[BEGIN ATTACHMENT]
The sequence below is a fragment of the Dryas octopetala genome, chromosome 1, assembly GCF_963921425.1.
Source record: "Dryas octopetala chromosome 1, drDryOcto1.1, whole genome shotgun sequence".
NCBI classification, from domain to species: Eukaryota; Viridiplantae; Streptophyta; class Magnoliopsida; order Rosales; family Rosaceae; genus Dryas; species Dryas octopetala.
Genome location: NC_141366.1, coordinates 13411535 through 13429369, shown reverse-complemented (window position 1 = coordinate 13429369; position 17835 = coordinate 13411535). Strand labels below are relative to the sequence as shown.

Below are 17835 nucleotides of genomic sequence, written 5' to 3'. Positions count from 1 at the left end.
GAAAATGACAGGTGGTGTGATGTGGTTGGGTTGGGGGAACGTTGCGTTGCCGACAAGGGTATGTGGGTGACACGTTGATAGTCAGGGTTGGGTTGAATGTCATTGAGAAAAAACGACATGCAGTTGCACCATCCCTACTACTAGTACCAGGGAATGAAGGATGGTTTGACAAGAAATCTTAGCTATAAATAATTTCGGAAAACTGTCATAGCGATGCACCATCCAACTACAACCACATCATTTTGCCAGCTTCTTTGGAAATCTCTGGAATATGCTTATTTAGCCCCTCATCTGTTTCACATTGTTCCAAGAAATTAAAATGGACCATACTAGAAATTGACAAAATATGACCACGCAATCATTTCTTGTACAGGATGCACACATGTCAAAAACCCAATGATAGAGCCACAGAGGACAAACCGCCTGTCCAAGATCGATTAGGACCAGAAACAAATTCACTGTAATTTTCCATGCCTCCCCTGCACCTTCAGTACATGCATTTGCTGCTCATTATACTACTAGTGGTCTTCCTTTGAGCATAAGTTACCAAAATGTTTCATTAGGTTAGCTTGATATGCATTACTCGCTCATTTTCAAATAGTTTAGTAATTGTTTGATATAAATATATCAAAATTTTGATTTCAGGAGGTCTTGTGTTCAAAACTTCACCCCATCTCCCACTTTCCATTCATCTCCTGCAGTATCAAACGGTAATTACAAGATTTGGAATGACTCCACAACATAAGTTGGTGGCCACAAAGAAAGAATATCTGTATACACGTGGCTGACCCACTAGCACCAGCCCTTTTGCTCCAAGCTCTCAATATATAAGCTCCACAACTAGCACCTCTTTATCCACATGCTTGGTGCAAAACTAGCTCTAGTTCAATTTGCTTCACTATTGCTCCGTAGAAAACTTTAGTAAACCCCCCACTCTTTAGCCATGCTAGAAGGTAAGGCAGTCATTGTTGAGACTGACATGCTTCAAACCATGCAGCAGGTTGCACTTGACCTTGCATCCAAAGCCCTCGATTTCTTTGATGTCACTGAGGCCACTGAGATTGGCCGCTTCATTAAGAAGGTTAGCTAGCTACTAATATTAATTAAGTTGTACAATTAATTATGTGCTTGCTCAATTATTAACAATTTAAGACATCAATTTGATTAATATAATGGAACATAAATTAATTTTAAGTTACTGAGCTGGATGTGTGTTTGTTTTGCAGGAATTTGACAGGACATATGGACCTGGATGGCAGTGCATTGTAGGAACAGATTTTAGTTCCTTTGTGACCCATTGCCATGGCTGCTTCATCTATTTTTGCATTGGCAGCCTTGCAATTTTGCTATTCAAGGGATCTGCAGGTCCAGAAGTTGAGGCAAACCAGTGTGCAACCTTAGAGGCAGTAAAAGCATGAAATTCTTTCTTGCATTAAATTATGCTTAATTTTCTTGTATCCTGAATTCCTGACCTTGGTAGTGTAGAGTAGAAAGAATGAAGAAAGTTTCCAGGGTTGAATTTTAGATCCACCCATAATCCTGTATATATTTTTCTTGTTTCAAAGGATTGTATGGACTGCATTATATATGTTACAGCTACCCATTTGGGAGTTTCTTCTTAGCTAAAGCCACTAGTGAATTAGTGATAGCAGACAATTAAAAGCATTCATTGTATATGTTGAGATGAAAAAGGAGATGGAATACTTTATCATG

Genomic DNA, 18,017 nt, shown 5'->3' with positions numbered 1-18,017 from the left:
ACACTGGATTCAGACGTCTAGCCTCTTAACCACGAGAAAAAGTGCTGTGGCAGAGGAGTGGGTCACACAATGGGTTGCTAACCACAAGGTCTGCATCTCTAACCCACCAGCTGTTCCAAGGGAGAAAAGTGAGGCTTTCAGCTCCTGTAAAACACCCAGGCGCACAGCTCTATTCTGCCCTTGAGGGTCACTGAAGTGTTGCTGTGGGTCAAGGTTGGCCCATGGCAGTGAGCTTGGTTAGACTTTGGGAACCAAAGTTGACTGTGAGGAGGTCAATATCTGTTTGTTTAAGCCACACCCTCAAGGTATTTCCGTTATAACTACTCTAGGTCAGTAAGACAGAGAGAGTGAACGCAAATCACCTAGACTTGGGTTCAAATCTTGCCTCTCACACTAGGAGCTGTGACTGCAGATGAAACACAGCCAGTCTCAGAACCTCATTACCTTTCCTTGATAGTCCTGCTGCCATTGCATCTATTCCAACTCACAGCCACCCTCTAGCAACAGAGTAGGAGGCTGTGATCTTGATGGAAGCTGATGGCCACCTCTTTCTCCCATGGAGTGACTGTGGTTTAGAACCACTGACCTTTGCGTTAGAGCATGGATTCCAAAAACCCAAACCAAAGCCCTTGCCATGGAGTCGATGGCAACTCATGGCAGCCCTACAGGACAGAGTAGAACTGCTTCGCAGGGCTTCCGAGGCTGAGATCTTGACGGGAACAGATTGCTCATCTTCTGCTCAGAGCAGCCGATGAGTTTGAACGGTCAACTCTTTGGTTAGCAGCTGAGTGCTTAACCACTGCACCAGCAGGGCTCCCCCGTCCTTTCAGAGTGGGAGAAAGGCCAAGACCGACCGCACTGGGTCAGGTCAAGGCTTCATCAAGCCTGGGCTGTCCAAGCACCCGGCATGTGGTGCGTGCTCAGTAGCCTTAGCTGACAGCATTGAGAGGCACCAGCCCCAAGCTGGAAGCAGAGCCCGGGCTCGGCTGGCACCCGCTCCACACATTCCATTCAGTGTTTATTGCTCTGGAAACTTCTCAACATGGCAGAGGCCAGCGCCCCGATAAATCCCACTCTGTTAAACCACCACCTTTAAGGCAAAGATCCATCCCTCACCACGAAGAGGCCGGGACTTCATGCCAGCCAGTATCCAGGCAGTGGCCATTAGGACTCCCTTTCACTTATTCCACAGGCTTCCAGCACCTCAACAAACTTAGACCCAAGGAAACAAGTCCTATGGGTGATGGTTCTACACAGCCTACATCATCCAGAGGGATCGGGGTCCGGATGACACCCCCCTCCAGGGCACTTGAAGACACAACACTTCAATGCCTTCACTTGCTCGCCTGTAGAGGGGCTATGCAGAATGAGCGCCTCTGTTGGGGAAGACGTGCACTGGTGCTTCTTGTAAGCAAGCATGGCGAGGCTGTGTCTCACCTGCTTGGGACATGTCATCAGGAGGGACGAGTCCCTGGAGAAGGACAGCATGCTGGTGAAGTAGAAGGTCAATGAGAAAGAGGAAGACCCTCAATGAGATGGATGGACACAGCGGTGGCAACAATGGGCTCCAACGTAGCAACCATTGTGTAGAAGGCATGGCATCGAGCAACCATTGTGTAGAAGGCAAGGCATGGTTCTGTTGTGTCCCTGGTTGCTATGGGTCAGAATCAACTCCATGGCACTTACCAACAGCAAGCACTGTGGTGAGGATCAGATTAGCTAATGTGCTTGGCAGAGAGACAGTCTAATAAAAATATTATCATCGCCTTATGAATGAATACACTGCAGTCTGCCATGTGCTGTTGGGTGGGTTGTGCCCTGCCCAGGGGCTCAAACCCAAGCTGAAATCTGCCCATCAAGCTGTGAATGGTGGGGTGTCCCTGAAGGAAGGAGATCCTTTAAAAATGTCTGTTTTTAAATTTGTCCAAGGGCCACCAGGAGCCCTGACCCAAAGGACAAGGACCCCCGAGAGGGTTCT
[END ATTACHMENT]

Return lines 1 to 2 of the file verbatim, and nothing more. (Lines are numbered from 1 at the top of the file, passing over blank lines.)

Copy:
The sequence below is a fragment of the Dryas octopetala genome, chromosome 1, assembly GCF_963921425.1.
Source record: "Dryas octopetala chromosome 1, drDryOcto1.1, whole genome shotgun sequence".